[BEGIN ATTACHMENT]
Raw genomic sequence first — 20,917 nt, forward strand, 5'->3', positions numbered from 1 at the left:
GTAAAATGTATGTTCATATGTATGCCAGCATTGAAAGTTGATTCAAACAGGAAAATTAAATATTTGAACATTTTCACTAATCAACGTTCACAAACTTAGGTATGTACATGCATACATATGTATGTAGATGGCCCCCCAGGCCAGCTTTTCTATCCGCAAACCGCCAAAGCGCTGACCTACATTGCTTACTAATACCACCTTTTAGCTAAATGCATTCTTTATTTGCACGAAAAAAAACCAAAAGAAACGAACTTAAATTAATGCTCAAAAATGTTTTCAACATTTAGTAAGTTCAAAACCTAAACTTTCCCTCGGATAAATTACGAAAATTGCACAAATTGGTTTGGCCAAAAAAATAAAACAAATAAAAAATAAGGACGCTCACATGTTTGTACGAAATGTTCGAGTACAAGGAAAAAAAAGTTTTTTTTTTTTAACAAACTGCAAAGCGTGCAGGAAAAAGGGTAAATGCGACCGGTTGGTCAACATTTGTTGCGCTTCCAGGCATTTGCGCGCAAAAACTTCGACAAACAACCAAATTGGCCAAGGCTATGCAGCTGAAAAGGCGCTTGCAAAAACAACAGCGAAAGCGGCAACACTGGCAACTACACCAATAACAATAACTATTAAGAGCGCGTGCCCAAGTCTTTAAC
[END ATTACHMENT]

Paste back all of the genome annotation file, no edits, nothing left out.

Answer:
Raw genomic sequence first — 20,917 nt, forward strand, 5'->3', positions numbered from 1 at the left:
GTAAAATGTATGTTCATATGTATGCCAGCATTGAAAGTTGATTCAAACAGGAAAATTAAATATTTGAACATTTTCACTAATCAACGTTCACAAACTTAGGTATGTACATGCATACATATGTATGTAGATGGCCCCCCAGGCCAGCTTTTCTATCCGCAAACCGCCAAAGCGCTGACCTACATTGCTTACTAATACCACCTTTTAGCTAAATGCATTCTTTATTTGCACGAAAAAAAACCAAAAGAAACGAACTTAAATTAATGCTCAAAAATGTTTTCAACATTTAGTAAGTTCAAAACCTAAACTTTCCCTCGGATAAATTACGAAAATTGCACAAATTGGTTTGGCCAAAAAAATAAAACAAATAAAAAATAAGGACGCTCACATGTTTGTACGAAATGTTCGAGTACAAGGAAAAAAAAGTTTTTTTTTTTTAACAAACTGCAAAGCGTGCAGGAAAAAGGGTAAATGCGACCGGTTGGTCAACATTTGTTGCGCTTCCAGGCATTTGCGCGCAAAAACTTCGACAAACAACCAAATTGGCCAAGGCTATGCAGCTGAAAAGGCGCTTGCAAAAACAACAGCGAAAGCGGCAACACTGGCAACTACACCAATAACAATAACTATTAAGAGCGCGTGCCCAAGTCTTTAAC